IN THE ‘MEAN’ TIME
I was perusing the 2007 year-end lists on Billboard.biz when I spotted an error that made my heart shrink three sizes. On the Top Ringtones of the year chart, “You’re a Mean One, Mr Grinch” from the perennial holiday cartoon classic “How the Grinch Stole Christmas” is No. 40. The artist credit on the ringtone is incorrectly given to the cartoon’s narrator, Boris Karloff.
However, the actual singer of this song was unmistakably Thurl Ravenscroft, better remembered as the original voice of Tony the Tiger on decades of Kellogg’s Frosted Flakes commercials. As indicated on the Internet Movie Database for the cartoon, Thurl was mistakenly left off the credits and Dr. Seuss himself wrote to every major columnist in America identifying Ravenscroft as the singer on “You’re a Mean One, Mr. Grinch.”
I recognize that it’s too late to stop the presses and get this corrected in the printed edition, but perhaps some 41 years after he performed the track and two years after his passing, the late Mr. Ravenscroft can receive just credit for his contributions to so many childhood memories. If you can mention this in your column, I’d feel Grrrrrrrrrrr-eat!
Brampton, Ontario, Canada
I forwarded your e-mail to the manager of our ringtones chart, Anthony Colombo. He looked into the matter and here’s what he had to say:
“Effective with this week’s issue we are changing the ‘artist’ credit on ‘You’re a Mean One, Mr. Grinch’ to that of Thurl Ravenscroft. It should be noted, however, that since a polyphonic ringtone is simply a replication of
a tune and not the actual song, there are no vocals by either Ravenscroft or Karloff on the ringtone.
“Even though there are no actual Ringtones artists, Billboard does list an artist on the Ringtones chart for identification purposes. Often if no performer information can be found, we’ll simply list the composer. Or, as is often the case with Christmas songs, Billboard generally uses the performer most prominently identified with the song.”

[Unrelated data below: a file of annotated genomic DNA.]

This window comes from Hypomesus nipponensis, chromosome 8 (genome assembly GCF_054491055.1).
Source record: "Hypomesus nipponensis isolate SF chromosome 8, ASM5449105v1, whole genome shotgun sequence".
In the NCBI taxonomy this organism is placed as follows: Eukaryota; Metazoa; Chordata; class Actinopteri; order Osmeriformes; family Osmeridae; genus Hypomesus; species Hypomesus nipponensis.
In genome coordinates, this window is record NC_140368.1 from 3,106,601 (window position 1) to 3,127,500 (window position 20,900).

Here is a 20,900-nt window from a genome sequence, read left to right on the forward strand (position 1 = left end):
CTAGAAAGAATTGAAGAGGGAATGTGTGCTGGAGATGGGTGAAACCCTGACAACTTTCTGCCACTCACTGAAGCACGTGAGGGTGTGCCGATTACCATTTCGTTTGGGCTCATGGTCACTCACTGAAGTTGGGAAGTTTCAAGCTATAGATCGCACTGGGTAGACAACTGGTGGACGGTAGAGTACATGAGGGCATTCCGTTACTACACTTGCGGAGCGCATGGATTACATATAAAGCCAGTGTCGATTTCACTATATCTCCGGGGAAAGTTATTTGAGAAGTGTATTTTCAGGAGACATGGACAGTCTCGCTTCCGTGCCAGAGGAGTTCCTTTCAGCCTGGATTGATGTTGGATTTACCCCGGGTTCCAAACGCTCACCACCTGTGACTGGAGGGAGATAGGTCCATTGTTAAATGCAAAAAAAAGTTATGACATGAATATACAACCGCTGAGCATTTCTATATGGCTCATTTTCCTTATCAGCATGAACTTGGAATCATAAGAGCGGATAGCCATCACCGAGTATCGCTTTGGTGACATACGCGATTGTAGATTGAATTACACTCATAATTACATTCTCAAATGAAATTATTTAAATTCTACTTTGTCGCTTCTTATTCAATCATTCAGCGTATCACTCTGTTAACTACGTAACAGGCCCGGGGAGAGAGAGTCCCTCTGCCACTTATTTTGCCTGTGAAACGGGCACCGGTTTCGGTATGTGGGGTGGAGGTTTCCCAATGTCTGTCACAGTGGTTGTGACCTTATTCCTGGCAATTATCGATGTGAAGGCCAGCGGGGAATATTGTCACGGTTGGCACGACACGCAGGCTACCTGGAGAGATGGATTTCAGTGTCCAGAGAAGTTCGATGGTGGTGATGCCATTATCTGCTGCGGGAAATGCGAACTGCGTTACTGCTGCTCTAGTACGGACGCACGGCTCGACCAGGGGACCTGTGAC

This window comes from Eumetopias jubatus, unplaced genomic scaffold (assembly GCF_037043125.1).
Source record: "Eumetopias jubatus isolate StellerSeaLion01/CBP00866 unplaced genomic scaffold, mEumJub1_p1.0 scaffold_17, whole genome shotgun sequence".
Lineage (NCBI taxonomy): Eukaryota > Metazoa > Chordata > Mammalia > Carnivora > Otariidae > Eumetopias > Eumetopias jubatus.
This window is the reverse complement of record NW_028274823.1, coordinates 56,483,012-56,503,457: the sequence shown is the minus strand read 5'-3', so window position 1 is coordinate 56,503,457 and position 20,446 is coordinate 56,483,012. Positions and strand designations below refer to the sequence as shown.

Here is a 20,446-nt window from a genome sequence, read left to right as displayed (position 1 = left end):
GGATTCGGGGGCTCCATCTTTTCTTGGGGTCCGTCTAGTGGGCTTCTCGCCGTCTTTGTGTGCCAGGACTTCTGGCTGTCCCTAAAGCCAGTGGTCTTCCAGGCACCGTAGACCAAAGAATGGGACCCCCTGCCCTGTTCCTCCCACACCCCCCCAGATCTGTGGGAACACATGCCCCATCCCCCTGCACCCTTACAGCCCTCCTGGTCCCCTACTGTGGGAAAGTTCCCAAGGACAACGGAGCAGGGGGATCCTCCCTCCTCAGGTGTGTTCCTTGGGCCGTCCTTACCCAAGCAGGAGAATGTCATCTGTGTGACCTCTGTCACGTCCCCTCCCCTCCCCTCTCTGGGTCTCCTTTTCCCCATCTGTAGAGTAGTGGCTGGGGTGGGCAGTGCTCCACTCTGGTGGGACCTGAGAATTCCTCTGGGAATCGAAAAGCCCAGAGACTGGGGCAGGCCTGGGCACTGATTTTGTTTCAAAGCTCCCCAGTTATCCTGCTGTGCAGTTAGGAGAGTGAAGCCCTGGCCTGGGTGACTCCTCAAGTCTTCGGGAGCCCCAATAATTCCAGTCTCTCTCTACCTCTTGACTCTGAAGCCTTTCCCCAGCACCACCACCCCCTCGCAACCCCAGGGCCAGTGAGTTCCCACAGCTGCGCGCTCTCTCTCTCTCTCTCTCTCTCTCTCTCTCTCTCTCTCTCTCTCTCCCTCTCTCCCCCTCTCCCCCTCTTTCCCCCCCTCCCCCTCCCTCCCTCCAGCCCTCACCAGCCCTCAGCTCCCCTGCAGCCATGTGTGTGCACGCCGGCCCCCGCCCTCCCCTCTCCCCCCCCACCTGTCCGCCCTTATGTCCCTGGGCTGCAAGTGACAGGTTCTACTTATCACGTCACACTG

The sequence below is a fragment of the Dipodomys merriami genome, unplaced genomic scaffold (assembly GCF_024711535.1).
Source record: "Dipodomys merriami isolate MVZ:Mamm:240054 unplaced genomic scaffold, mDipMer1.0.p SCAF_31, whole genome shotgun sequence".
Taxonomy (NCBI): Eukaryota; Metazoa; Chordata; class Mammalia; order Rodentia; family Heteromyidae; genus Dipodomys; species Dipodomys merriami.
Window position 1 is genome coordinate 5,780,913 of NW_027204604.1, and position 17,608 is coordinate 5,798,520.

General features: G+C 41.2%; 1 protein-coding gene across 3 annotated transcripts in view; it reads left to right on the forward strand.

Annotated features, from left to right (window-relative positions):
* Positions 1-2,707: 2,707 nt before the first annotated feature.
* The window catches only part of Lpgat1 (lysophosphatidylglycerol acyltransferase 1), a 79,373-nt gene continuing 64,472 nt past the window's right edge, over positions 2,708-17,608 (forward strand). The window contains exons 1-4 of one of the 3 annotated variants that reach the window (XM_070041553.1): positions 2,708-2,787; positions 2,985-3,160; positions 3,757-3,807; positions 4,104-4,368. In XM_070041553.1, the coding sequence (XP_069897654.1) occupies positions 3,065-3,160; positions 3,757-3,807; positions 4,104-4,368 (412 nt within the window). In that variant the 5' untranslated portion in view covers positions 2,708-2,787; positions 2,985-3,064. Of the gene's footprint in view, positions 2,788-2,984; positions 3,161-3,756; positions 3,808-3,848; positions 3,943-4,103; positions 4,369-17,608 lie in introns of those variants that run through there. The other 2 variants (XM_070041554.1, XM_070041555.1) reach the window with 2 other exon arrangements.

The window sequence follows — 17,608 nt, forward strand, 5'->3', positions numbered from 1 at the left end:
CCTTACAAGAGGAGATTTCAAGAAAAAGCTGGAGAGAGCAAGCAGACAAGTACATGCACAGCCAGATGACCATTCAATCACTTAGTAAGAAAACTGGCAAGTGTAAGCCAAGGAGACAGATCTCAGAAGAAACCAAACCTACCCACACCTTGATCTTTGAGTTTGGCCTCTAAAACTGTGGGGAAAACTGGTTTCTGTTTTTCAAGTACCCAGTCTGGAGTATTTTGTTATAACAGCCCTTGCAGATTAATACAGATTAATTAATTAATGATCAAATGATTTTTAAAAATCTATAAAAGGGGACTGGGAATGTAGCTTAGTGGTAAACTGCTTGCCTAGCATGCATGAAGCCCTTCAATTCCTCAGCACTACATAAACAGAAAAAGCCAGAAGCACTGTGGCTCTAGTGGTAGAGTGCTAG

Thanks, Patrick, for bringing this to our attention.
TURNING UP THE AC
This is in response to Vincent DeTiberiis’ comments in last week’s Chart Beat Chat. Adult Contemporary may not be a big format in Texas. However, in New York, Adult Contemporary stations have consistently ranked in the top 10 for as long as I can remember.
I think that format benefits here because many offices and work places prefer it. I’m sure it’s the same for Los Angeles, Chicago, Washington, Boston and many of the major cities. Perhaps in Dallas, country stations are bigger (we have none in New York).
Richard K. Rogers
For those who didn’t see Vincent DeTiberlis’ letter in last week’s Chart Beat Chat, he was asking how Kimberley Locke and Curb Records benefited from having a No. 1 song on the Adult Contemporary chart without a physical record for sale. In the letter, he referred to “the low number of stations playing [AC] music.”
Richard, I agree that there are a lot of AC stations in the country, but I would dissent when it comes to the popularity of Adult Contemporary radio in Dallas. I checked the last three ratings periods and found Dallas AC station KVIL consistently ranked in the top 10. And for the spring and summer books, KVIL rated higher than country station KPLX. In the summer rankings, KVIL was tied for seventh with a 3.1 and KPLX was tied for ninth place with a 2.9.
Vincent’s e-mail also inspired another reader to write, though on a different topic. See the next letter.
I was reading Vincent DeTiberiis’ question to you about the “advantage” of having a No. 1 radio hit vs. actual unit sales. While unit sales are indeed valued by both artist and record company (probably more by the record company), I think what Vincent was getting at was a bottom-line/dollar value issue that I think is worth noting. Isn’t it true that commercial radio pays royalties and fees for all the material they broadcast, and then depending on the song, the relevant contracts and deals, that money gets divided between the record company, the songwriter, the publishing rights owner, and the artist (or some combination thereof)? And with widely played Christmas songs — many of which are in the public domain — there is no songwriter and perhaps publisher to pay, so isn’t the potential for profit for the record company and artist greater?